The following may contain Chewy links. PetMD is operated by Chewy.
What Is Ivermectin Toxicity in Dogs?
Ivermectin is a medication used to treat parasite infections in animals. It works by interfering with the nervous system of parasites to ultimately paralyze and kill them. Ivermectin is a dewormer used to treat many types of intestinal, lung, and external parasites. It can also be used in heartworm-prevention medications for dogs. Ivermectin comes in several formulations, including injectables, oral solutions, pastes, topicals, pour-ons, chewable tablets, pills, and more.
While ivermectin is prescribed for dogs, toxicity can occur when dogs ingest more ivermectin than they should. This can occur if a dog is administered a dosage that is intended for larger animals, such as horses, or if a dosage for a greater weight/size of dog is inadvertently administered to a smaller dog. In these cases, the excessive ivermectin from overdose begins to interfere with the dog’s own nervous system and can cause life-threatening symptoms, such as seizures and coma, and can even lead to death.
Ivermectin toxicity is considered a medical emergency. If you believe your dog may be experiencing ivermectin toxicity, contact your local animal hospital immediately.
What Is Ivermectin Prescribed for in Dogs?
In dogs, ivermetcin is typically prescribed as an ingredient in a commercially available heartworm prevention. While there are many popular brand names, Heartgard® is one of the most recognizable heartworm preventions on the market that utilizes ivermectin as a main active ingredient.
The therapeutic monthly dose for heartworm prevention that utilizes ivermectin is well below the established doses of ivermectin toxicity. Ivermectin is approved for use in dogs at oral doses up to 0.024 milligrams per kilogram, whereas most dogs can tolerate doses of up to 2.5 milligrams per kilogram without issue.
However, each animal’s reaction to a medication can vary and all medications have the possibility to have unexpected reactions or toxicities at doses far below anticipated in some pets. Always follow the specific instructions of all medications, including heartworm preventions, as indicated by your veterinarian. If you accidentally administer the wrong dose/weight range of medication or your pet ingests more than one monthly dose/pill, contact your veterinarian immediately.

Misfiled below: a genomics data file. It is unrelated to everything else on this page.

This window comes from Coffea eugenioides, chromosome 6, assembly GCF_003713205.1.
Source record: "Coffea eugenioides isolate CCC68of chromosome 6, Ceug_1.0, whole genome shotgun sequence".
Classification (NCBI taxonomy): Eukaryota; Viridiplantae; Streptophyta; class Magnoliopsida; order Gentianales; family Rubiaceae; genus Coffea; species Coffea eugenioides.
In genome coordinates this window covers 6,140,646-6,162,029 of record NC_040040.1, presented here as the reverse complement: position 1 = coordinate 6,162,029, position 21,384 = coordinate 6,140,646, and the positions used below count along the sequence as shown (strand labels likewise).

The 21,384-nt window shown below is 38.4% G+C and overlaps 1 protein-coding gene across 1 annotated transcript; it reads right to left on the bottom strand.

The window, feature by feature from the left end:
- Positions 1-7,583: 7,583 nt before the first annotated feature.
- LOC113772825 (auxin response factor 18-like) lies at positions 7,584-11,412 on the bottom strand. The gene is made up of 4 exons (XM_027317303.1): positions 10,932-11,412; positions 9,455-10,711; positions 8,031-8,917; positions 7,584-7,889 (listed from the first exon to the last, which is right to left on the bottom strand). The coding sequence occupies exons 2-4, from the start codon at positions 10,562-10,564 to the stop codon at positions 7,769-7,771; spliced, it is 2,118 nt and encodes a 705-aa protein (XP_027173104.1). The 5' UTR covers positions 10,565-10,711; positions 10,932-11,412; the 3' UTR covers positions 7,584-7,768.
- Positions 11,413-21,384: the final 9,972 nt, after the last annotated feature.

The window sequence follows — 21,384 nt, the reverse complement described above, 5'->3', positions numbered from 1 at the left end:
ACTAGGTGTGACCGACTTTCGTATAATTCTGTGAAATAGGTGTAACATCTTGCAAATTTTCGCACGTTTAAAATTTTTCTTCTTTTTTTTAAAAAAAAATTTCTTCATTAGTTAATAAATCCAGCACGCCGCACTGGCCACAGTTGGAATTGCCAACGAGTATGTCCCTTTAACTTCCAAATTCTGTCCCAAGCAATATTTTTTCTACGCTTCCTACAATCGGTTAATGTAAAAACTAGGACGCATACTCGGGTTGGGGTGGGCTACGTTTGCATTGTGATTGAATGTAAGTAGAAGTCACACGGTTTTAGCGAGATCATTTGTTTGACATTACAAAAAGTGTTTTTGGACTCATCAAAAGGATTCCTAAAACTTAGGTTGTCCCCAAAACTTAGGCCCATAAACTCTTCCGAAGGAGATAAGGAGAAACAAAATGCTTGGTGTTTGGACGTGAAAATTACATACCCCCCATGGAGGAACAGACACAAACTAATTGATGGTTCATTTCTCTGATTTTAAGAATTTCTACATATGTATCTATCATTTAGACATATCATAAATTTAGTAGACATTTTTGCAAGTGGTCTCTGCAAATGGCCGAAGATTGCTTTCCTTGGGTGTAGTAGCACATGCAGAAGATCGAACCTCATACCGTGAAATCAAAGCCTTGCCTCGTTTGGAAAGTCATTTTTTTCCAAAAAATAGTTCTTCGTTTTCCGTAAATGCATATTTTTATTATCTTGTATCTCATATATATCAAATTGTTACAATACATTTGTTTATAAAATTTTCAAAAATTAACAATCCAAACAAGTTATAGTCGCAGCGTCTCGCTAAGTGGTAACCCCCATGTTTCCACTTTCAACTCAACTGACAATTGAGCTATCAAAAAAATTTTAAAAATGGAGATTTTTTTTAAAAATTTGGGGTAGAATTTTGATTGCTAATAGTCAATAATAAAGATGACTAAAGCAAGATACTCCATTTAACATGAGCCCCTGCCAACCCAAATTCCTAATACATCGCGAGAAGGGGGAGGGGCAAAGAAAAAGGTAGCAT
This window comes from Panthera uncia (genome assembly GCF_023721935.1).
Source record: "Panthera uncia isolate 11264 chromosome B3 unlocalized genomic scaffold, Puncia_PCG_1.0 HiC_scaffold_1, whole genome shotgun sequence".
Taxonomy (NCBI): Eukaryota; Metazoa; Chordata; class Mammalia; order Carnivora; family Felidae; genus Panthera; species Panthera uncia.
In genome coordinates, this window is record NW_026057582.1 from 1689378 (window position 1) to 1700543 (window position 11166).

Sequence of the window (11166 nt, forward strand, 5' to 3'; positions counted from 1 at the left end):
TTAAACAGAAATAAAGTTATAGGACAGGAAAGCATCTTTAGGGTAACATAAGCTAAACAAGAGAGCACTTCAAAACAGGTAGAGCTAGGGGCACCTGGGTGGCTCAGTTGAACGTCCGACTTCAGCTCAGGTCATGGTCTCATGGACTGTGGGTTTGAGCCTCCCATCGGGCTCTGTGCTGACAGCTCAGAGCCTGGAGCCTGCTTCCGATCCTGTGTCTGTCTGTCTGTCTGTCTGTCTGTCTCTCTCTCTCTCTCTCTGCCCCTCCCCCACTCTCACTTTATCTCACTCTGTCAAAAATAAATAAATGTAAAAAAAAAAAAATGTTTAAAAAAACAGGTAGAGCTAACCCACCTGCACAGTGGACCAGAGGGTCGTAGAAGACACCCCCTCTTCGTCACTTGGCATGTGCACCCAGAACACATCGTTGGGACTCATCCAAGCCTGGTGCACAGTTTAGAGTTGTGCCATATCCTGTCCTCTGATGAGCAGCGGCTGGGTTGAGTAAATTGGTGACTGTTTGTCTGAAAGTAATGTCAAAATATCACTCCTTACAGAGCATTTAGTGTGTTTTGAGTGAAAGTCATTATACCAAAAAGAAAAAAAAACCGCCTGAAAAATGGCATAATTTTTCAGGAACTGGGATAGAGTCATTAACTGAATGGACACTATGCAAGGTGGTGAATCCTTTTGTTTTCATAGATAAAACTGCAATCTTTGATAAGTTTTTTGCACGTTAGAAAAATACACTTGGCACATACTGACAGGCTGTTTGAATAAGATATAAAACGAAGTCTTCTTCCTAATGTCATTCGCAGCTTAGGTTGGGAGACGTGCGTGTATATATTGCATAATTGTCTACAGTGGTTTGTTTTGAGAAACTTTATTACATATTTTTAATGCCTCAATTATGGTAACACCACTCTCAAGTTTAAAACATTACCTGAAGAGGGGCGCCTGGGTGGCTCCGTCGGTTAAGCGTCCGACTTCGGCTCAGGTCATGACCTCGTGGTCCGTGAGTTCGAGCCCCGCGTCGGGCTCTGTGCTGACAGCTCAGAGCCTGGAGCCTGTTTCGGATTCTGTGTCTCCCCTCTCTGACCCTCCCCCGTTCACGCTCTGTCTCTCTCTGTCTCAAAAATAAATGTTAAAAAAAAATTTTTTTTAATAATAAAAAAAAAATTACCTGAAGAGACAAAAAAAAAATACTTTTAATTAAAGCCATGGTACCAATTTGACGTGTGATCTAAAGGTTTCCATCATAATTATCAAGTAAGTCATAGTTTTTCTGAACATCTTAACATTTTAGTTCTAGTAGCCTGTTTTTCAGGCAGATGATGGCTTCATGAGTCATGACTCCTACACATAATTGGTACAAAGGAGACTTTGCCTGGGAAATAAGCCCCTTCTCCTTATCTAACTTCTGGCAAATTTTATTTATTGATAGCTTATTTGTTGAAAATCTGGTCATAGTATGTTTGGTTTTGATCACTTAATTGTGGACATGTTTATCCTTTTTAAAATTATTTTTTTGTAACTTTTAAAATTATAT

What Is the MDR1 Gene and How Does It Pertain to Ivermectin Toxicity?
Most dogs tolerate ivermectin well, but there is a subset of dogs with a genetic mutation that makes them much more sensitive to certain medications, including ivermectin. This mutation is called the multidrug resistant mutation, or MDR1 mutation. It is most commonly seen in herding breeds, such as Collies, Old English Sheepdogs, and Australian Shepherds, but can be found in any breed.
The normal MDR1 gene in dogs produces a protein (P-glycoprotein) that helps to excrete and eliminate drugs. In dogs with the MDR1 mutation, this process is not as effective so drugs may linger in the dog’s system, resulting in higher-than-normal levels, particularly in the brain, which can lead to neurologic effects. This means that dogs with the MDR1 mutation are more sensitive to some drugs compared to dogs with the normal MDR1 gene.
Genetic testing is readily available to screen for the MDR1 mutation. It is recommended to discuss the benefits of testing with your veterinarian, especially if your dog is a herding breed known to be more at-risk for this mutation.
Dogs with MDR1 mutation are significantly more sensitive to ivermectin and can be affected at doses as low as 0.1 milligrams per kilogram as compared to normal dogs at 2.5 milligrams per kilogram. However, all FDA-approved heartworm prevention products use doses lower than those known to affect dogs with the MDR1 mutation and have been tested for safety in dogs with the MDR1 mutation. Therefore, these products are considered safe for most dogs if used at the manufacturer’s recommended dose. This includes pregnant and breeding dogs; however, ivermectin is not recommended for use in puppies under 6 weeks old. Heartworm prevention should not be started before 6 weeks of age.
Symptoms of Ivermectin Toxicity in Dogs
Clinical signs usually develop within a few hours but may be delayed for up to 24 hours. The main clinical signs associated with ivermectin toxicity in dogs are related to the drug’s effect on the central nervous system and are therefore neurologic. Common symptoms in dogs include:
Disorientation, including loss of balance or coordination
Excessive drooling or hypersalivation
Vomiting and/or diarrhea
Increased vocalization (whining, barking)